The dusky kob (Argyrosomus japonicus) is a large, estuarine-dependent sciaenid fish that has been severely depleted in South African waters and that, in recent years, has received considerable attention from the local fish farming industry. Discovery and application of appropriate molecular markers is necessary to improve the understanding of wild population structure, assist the effectiveness of broodstock and breeding programmes, and ensure monitoring of potential interactions between wild and farmed fish. The present study uses a recently tested approach that combines the FIASCO enrichment protocol with 454 GS-FLX Next Generation Sequencing, to identify large numbers of microsatellite-containing sequences at a low cost and high discovery rate from the dusky kob genome. Following the FIASCO enrichment (targeting specifically tetranucleotide repeats), 2,355 potential tetranucleotide microsatellites (perfect repeat motifs including eight or more repeat units flanked by regions for primer design) were identified from 1/5th of a single 454 lane. From these sequences, a test panel of 60 potential markers was selected for validation. A total of eight (13 %) markers were successfully amplified from a test sample of wild dusky kob individuals and showed high levels of polymorphism (observed heterozygosity per locus ranging between 0.375 and 0.905). Cross-species amplification of seven of these markers was also successfully carried out in another closely related and commercially important South African sciaenid species, the silver kob (A. inodorus). The microsatellite markers developed in the present study are readily available tools suitable to address genetic variability of Argyrosomus species of southern Africa.

    A population genetic analysis of abalone domestication events in South Africa : Implications for the management of the abalone resource
    Rhode, Clint ; Hepple, Juli-Ann ; Jansen, Suzaan ; Davis, Tanja ; Vervalle, Jessica ; Bester-van der Merwe, Aletta Elizabeth ; Roodt-Wilding, Rouvay - \ 2012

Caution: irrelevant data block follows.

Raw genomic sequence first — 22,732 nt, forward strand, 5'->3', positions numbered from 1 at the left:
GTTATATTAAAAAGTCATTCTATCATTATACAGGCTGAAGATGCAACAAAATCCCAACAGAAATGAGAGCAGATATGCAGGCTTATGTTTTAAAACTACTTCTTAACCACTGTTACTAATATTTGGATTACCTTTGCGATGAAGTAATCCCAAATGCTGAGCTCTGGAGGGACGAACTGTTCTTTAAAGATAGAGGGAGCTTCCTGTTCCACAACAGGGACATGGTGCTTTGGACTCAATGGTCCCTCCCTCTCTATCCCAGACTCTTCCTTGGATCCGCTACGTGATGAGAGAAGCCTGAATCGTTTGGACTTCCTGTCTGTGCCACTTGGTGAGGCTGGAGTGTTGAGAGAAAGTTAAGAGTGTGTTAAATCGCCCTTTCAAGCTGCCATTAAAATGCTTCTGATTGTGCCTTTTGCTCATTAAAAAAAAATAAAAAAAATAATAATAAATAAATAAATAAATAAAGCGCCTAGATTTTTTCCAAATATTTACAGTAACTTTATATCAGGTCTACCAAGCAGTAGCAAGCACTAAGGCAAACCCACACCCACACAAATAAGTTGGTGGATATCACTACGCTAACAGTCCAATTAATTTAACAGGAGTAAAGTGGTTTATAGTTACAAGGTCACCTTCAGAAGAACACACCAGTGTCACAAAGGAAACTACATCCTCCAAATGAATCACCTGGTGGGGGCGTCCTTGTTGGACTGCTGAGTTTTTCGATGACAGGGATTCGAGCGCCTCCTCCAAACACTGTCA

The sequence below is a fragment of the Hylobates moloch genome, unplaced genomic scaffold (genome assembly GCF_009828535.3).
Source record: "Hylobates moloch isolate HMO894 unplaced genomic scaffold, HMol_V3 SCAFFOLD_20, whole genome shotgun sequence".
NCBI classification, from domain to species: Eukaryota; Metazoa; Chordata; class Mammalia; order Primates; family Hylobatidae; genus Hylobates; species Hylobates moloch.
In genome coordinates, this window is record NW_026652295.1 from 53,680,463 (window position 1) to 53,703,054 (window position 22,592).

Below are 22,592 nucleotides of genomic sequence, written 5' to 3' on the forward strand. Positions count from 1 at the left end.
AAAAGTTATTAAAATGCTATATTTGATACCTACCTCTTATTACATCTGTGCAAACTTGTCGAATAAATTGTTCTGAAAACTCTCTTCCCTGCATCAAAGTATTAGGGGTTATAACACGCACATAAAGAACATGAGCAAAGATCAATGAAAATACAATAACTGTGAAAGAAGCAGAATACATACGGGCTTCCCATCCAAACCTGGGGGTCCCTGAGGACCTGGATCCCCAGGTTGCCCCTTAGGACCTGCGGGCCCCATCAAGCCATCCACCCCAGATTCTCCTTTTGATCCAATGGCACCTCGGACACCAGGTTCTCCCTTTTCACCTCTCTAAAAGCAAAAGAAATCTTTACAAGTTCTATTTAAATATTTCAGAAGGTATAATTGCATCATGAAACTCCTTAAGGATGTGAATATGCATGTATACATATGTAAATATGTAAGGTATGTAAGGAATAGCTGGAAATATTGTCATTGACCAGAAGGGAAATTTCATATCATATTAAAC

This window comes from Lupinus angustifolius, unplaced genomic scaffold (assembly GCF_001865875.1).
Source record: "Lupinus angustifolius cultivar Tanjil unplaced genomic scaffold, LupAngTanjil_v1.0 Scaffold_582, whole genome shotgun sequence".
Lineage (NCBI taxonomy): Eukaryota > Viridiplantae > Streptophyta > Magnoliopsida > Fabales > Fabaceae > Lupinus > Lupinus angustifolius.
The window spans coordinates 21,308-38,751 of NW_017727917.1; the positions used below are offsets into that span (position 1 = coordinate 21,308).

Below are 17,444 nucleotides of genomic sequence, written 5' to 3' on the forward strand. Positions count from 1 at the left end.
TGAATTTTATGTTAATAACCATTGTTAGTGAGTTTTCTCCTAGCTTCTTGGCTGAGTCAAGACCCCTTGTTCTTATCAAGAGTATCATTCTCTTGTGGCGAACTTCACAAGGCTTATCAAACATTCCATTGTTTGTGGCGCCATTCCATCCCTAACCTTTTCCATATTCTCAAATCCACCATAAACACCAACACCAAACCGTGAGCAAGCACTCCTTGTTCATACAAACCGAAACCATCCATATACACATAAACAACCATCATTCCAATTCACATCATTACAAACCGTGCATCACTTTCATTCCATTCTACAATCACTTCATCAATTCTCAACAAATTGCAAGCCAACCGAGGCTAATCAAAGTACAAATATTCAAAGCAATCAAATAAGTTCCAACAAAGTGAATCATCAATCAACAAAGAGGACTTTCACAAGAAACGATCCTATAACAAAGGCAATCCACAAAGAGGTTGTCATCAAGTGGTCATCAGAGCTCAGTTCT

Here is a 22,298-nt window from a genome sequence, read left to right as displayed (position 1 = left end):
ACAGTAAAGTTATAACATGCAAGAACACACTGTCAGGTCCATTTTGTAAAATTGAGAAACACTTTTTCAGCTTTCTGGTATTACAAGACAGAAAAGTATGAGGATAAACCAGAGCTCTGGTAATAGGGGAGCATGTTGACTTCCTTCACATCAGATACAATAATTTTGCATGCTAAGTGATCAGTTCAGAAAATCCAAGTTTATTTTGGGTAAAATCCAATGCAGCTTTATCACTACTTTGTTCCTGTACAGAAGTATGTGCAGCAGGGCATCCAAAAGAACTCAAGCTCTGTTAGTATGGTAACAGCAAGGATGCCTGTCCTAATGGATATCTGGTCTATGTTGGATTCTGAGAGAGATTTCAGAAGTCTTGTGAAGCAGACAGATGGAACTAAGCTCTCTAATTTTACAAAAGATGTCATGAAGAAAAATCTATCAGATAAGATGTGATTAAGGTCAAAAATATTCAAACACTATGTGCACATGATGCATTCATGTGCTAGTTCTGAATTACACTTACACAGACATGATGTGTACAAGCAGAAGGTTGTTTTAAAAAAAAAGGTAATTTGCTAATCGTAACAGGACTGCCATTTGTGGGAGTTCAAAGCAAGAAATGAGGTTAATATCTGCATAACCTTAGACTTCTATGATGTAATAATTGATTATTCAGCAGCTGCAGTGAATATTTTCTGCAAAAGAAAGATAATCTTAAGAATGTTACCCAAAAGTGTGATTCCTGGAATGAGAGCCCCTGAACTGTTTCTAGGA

Aquaculture 356-357 (2012). - ISSN 0044-8486 - p. 235 - 242.
    Abalone - Aquaculture - Conservation - Domestication - Genetic diversity - Haliotis midae

    Abalone culture is South Africa's largest aquaculture sector in terms of revenue. Nonetheless, the industry is in its formative years and much scope remains for refinement and regulation of production practices. It is important to manage genetic diversity in terms of the particular breeding objectives pursued by respective facilities: selective breeding vs. ranching; whilst conserving the genetic integrity of wild populations remains a national imperative. The present study found no significant decrease in genetic diversity between wild and cultured populations as based on heterozygosity and allelic content of genomic- and EST-microsatellite loci. However, estimates for pairwise genotypic differentiation, F st, AMOVA and Factorial correspondence analysis suggest the genetic heterogeneity of cultured populations and their significant differentiation from the wild progenitor populations. As expected, the cultured population showed reduced effective population sizes, but relatedness remained low. It is postulated that both neutral and selective evolutionary forces are responsible for the observed patterns of genetic variability within and amongst populations. The implications of the results are discussed in terms of broad managerial objectives for the South African abalone and continued monitoring is advised.